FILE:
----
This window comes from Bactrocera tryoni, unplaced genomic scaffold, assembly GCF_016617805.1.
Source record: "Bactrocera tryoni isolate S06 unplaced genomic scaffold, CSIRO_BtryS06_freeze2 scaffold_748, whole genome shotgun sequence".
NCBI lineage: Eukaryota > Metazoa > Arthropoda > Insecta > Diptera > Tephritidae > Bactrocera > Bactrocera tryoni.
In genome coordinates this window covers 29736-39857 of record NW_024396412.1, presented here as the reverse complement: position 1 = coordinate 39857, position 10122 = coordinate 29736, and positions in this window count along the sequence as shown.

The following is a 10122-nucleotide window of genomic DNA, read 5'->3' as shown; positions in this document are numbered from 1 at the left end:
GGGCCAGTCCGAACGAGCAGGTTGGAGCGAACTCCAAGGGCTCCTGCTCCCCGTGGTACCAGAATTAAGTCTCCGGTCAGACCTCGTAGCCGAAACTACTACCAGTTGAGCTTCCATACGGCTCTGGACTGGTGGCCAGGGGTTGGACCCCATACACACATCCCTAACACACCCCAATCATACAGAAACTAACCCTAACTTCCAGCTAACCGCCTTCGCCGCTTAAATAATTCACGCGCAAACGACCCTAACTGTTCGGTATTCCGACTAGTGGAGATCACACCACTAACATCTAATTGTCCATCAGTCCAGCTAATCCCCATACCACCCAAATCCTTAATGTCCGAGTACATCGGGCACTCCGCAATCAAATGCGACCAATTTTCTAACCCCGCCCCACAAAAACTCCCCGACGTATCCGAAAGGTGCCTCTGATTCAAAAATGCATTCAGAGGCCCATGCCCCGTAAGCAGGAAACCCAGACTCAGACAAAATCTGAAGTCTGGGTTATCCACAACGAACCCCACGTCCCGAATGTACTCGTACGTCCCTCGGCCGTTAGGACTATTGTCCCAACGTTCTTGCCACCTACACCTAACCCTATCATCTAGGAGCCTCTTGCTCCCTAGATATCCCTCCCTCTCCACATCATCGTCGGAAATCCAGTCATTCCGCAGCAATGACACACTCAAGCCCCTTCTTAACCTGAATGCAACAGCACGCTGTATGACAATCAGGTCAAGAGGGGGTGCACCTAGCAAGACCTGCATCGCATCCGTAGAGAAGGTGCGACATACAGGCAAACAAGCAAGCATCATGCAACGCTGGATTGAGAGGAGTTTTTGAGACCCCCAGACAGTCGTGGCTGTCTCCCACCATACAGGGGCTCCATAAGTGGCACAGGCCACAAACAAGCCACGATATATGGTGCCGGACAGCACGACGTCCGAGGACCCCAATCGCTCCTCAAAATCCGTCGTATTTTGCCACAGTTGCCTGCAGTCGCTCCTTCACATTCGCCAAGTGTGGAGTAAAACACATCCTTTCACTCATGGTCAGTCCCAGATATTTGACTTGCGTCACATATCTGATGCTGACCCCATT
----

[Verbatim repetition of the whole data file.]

This window comes from Bactrocera tryoni, unplaced genomic scaffold, assembly GCF_016617805.1.
Source record: "Bactrocera tryoni isolate S06 unplaced genomic scaffold, CSIRO_BtryS06_freeze2 scaffold_748, whole genome shotgun sequence".
NCBI lineage: Eukaryota > Metazoa > Arthropoda > Insecta > Diptera > Tephritidae > Bactrocera > Bactrocera tryoni.
In genome coordinates this window covers 29736-39857 of record NW_024396412.1, presented here as the reverse complement: position 1 = coordinate 39857, position 10122 = coordinate 29736, and positions in this window count along the sequence as shown.

The following is a 10122-nucleotide window of genomic DNA, read 5'->3' as shown; positions in this document are numbered from 1 at the left end:
GGGCCAGTCCGAACGAGCAGGTTGGAGCGAACTCCAAGGGCTCCTGCTCCCCGTGGTACCAGAATTAAGTCTCCGGTCAGACCTCGTAGCCGAAACTACTACCAGTTGAGCTTCCATACGGCTCTGGACTGGTGGCCAGGGGTTGGACCCCATACACACATCCCTAACACACCCCAATCATACAGAAACTAACCCTAACTTCCAGCTAACCGCCTTCGCCGCTTAAATAATTCACGCGCAAACGACCCTAACTGTTCGGTATTCCGACTAGTGGAGATCACACCACTAACATCTAATTGTCCATCAGTCCAGCTAATCCCCATACCACCCAAATCCTTAATGTCCGAGTACATCGGGCACTCCGCAATCAAATGCGACCAATTTTCTAACCCCGCCCCACAAAAACTCCCCGACGTATCCGAAAGGTGCCTCTGATTCAAAAATGCATTCAGAGGCCCATGCCCCGTAAGCAGGAAACCCAGACTCAGACAAAATCTGAAGTCTGGGTTATCCACAACGAACCCCACGTCCCGAATGTACTCGTACGTCCCTCGGCCGTTAGGACTATTGTCCCAACGTTCTTGCCACCTACACCTAACCCTATCATCTAGGAGCCTCTTGCTCCCTAGATATCCCTCCCTCTCCACATCATCGTCGGAAATCCAGTCATTCCGCAGCAATGACACACTCAAGCCCCTTCTTAACCTGAATGCAACAGCACGCTGTATGACAATCAGGTCAAGAGGGGGTGCACCTAGCAAGACCTGCATCGCATCCGTAGAGAAGGTGCGACATACAGGCAAACAAGCAAGCATCATGCAACGCTGGATTGAGAGGAGTTTTTGAGACCCCCAGACAGTCGTGGCTGTCTCCCACCATACAGGGGCTCCATAAGTGGCACAGGCCACAAACAAGCCACGATATATGGTGCCGGACAGCACGACGTCCGAGGACCCCAATCGCTCCTCAAAATCCGTCGTATTTTGCCACAGTTGCCTGCAGTCGCTCCTTCACATTCGCCAAGTGTGGAGTAAAACACATCCTTTCACTCATGGTCAGTCCCAGATATTTGACTTGCGTCACATATCTGATGCTGACCCCATT